Law Cheat Sheet

Notes Intention – SOCIAL OR DOMESTIC- do not intend to create legal relations. Balfour v Balfour (1912) Categories of rebuttal – The nature of the document (if drafted by solicitor) – Agreement may expressly state legal relations – Surrounding Circumstance may indicate intention Merritt v Merritt (1970) -Significant reliance on promise- consequences are sufficiently serious. Wakeling v Ripley (1951) – COMMERCIAL NATURE- do intend to create legal relations. Edwards v Skyways (1964) Rebutted- Rose & Frank Co v JR Crompton & Bros Ltd (1925) Letters of Comfort- State of current intentions for the future.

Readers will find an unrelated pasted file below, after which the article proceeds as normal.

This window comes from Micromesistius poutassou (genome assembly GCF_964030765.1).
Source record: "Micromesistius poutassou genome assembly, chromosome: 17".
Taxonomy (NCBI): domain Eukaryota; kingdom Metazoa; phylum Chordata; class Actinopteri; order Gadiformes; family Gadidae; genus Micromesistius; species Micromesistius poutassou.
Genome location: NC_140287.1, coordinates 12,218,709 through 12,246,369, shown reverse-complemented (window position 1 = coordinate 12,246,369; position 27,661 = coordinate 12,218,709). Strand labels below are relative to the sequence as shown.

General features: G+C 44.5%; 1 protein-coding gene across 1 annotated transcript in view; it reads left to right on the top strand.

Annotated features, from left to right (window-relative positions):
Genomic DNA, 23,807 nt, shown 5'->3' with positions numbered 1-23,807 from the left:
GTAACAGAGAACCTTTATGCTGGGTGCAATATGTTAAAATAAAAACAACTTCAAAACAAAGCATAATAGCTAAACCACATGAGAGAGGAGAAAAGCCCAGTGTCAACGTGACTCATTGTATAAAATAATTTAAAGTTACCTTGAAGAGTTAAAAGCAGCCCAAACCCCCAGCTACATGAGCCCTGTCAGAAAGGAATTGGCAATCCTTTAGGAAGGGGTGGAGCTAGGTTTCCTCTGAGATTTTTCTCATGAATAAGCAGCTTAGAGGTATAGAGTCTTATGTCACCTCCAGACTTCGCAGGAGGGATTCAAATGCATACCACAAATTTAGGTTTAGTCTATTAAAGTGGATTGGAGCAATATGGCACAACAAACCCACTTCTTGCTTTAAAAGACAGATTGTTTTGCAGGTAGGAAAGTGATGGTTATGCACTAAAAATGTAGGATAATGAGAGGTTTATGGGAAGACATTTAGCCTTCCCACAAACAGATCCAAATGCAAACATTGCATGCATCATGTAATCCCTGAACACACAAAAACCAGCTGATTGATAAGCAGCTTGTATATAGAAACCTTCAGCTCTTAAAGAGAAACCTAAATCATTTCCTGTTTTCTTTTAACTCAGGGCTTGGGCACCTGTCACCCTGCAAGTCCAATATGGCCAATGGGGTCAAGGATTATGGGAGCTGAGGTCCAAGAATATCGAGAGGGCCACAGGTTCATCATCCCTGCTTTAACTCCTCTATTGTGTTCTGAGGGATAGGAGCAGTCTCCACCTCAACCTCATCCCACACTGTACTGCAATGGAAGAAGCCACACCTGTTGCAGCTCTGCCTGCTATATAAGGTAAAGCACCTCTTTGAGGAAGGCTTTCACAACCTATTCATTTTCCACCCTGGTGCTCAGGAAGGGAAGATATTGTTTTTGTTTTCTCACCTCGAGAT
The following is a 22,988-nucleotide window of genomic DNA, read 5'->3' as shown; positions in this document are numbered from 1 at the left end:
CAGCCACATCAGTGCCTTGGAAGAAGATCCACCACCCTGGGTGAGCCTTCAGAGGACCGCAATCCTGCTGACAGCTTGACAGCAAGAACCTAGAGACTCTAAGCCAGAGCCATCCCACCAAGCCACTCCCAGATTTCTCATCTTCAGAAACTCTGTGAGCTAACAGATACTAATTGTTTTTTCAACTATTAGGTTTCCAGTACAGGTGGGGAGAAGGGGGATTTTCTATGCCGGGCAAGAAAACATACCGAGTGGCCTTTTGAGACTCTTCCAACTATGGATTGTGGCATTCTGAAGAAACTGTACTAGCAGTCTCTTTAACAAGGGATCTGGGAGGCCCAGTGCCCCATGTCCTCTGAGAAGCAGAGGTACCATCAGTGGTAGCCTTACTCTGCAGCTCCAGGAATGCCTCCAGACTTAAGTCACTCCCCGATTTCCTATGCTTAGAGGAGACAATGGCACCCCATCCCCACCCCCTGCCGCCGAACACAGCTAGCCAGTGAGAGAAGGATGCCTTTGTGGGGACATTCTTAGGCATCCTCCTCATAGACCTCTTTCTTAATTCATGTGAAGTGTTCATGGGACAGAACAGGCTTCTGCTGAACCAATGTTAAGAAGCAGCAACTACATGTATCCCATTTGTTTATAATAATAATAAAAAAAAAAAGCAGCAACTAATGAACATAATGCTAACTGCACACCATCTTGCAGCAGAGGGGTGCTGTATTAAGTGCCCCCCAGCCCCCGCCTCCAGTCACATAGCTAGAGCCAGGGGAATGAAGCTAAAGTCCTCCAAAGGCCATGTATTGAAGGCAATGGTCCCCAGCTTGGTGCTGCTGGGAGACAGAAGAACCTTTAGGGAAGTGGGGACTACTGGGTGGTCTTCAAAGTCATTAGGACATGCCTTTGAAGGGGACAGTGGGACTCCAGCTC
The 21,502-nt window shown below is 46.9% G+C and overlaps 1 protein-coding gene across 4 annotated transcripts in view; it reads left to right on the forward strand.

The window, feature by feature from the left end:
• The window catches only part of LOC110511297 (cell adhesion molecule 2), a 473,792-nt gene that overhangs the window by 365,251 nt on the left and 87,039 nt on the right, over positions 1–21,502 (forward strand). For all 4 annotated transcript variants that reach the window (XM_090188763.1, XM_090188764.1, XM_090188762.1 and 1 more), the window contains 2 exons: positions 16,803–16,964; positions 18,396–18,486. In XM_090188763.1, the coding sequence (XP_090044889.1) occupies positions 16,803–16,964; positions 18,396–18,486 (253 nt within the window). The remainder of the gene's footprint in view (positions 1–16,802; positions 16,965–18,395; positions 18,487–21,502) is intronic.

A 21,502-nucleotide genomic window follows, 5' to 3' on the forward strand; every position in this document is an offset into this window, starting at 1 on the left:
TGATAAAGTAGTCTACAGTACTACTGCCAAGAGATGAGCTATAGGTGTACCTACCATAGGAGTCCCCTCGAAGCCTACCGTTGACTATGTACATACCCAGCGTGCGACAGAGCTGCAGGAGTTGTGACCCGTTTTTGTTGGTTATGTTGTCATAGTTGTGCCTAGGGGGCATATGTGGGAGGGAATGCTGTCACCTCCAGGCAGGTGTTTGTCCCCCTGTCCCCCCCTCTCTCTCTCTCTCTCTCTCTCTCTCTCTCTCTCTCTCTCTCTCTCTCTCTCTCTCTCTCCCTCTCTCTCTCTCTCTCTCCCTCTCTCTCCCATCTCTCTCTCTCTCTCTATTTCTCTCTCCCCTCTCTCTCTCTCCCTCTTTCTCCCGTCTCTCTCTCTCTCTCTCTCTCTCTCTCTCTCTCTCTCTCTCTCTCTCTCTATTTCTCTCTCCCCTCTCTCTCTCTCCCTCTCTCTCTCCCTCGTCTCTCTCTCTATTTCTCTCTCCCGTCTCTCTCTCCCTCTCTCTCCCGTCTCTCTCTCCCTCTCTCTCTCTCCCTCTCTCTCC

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Provide Comfort, not assurance. (Kleinwort Benson Ltd v Malaysia Mining Corporation Berhad [1981] Agreement- has been a valid offer and that it has been accepted. Manifestation by 2 or more persons to the substance of the contract. Would a reasonable person think an agreement had been entered. Can be shown by conduct. Does not have to be express words “I accept your offer” Offer: 1. Offers must be distinguished from an invitation to treat or request for information. – Intention to make offer- Carlill v Carbolic Smoke Balls Co. (1893) * Display of goods- Invitation to Treat. Pharmaceutical Society v Boots Cash Chemists. Request for info does not create offer- Harvey v Facey [1893] 2. Offers must be communicated to the person or persons for whom it was intended. 3. Offer can be made to particular person, persons or whole world. – smoke balls case. 4. Offers may terminate- Revocation- Dickinson v Dodds Revocation must be communicated. * Rejection: Offeree says no. * Counter-offer: offeree makes counter offer. Rejects original offer. Hyde v Wrench [1840] * Lapse of Time- specified time, or reasonable lapse. Ramsgate Victoria Hotel Co Ltd v Montefiore [1866] * Lapse by Death- Carter v Hyde Lapse by Failure of Condition: condition must happen before agreement becomes contract. Acceptance: 1. Acceptance must be in reliance on offer. R v Clarke (1927)- Tried to claim reward 2. Acceptance must be communicated- Silence is not acceptance. Felthouse v Bindley (1862) Postal Acceptance Rule: where acceptance by post is contemplated, acceptance occurs when letter is posted. Adams v Lindsell (1818) Communication of Acceptance- time an electronic communication is received is the time it enters an information system designated by the addressee to receive the info.